ARGOS USER STORIES

Video is courtesy of Discovery Shark Week.

We are excited that the Argos satellite system is playing such an integral role in illegal fishing and catching those responsible. 

The diver in the middle of the image is carrying a RIFFE speargun and an Argos satellite tag attached to the end.

Image courtesy of Johnny Friday

Argos satellite tag locations when the shark breaches the water.

A lonely fish swims in the background while the team gets ready to tag a reef shark.

Image courtesy of Johnny Friday

Written by: Thomas Gray

CLS America, Inc.

Material and images courtesy of Patric Douglas, Discovery Shark Week, and all those involved in the project.

Collecte Localisation Satellites (CLS) is the only provider in the world for the Argos System. Argos is a satellite-based system which collects, processes and disseminates environmental data from fixed and mobile platforms worldwide.

 

The system was established in 1978 and since that time, it has provided data to environmental research and protection communities that, in many cases, was otherwise unobtainable. Many remote automatic weather stations report via Argos. Argos is a key component of many global research programs including: Tropical Ocean-Global Atmosphere program (TOGA), Tagging of Pacific Pelagics (TOPP), World Ocean Circulation Experiment (WOCE), Argo, and others.

 

It is the only system that is used to track shark migration! #SharkWeek

 

Each month, there are 22,000 active transmitters, 8,000 of which are used in animal tracking, and over 100 countries utilize the Argos system. Argos continues to serve as only tool for tracking long distance movements of both coastal and oceanic species.

 

Patric Douglas noted, “As the Executive Producer of Shark Week’s "Nuclear Sharks,” my team gamed out a number of scenarios for our shark [pop-up satellite] tags. Much to our surprise we lost 55% of the sample group to illegal fishing vessels. IUU (illegal, underreported and unregulated fisheries) is a trending and global problem; the Marshall Islands need additional support from the global community if they are to combat this ongoing problem within their massive sanctuary. The global conservation community should take note and take action to protect these huge investments in our oceans.”

 

Without the help from CLS and CLS America, Patric’s group could never have unearthed this knowledge.

 

An important thing to consider is that Argos transmitters are only used for environmental research; therefore, fisherman cannot attach these GPS-like devices to animals to then learn where they go in order to exploit a particular resource. However, what we have learned through use of the system is that fisherman are utilizing areas that have been designated as sanctuaries harvesting illegal catch! "The system is broken and illegal fisheries are laughing all the way to the bank," Patric Douglas, executive producer of "Nuclear Sharks, told Discovery News.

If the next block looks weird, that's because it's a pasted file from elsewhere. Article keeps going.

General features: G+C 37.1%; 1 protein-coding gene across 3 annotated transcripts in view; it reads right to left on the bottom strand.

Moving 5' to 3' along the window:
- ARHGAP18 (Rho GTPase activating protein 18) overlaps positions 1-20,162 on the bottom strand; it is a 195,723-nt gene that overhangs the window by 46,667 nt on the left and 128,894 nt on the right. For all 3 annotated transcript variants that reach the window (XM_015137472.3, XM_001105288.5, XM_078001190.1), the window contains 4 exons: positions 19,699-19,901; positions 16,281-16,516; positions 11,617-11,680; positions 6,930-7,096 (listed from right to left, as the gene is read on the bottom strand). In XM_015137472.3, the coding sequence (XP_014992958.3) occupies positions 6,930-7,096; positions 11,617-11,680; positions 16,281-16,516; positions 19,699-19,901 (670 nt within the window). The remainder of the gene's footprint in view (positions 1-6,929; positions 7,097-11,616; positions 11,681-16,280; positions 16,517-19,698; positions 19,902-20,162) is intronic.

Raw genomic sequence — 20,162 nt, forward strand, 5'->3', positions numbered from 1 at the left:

What makes the Marshall Islands challenging is its remoteness; the islands are three times the size of California but in the middle of the ocean. Their study species, reef sharks, are not pelagic (ie: they do not make long migrations); therefore, studying their movement becomes complicated and requires the appropriate technologies.

 

The satellite data from these tags showed that more than half of the sharks immediately moved west which is not normal behavior. Darcy Bradley, University of California Santa Barbara, reviewed the data. She reported, “The tags were certainly not on sharks: the traveling speed was far too fast and the tags were clearly at the surface. The speed and direction of movement also allowed me to rule out the possibility that tags were freely drifting.” She added, “It seemed that nine of the 15 tags were probably on boats, the sharks had likely been illegally fished, and a project with an ecological objective had suddenly become something entirely different.”

 

These tags, manufactured by California-based Desert Star Systems, continued to track the illegally fished sharks to ports in Guam and the Philippines. The group strongly suspects that these sharks were harvested and killed for their fins, which are utilized in the flavorless shark fin soup.

 

These fishing vessels are equipped with Automated Identification Systems which are meant to track and identify watercraft; however, prior research shows that it is not hard for a vessel to turn off this equipment in effect becoming a ghost ship. Douglas said that he has learned that these ghost ships will often work together, meet at various points in their routes, to offload cargo on other ships in attempts to mask their movement and patterns.

 

He expects that illegal fishing heightens in late October when the trade-winds strengthen allowing fisherman to save up to 30 percent on fuel costs.

 

Philippe Cousteau, who aided in the project, and colleagues reminded us, "As we saw in the Marshall Islands, even after man destroyed everything in its path with nuclear bombs, nature was able to bounce back. Nature is resilient and, if left alone, she will flourish. We, as humans, just have to ask ourselves if we will give her that chance."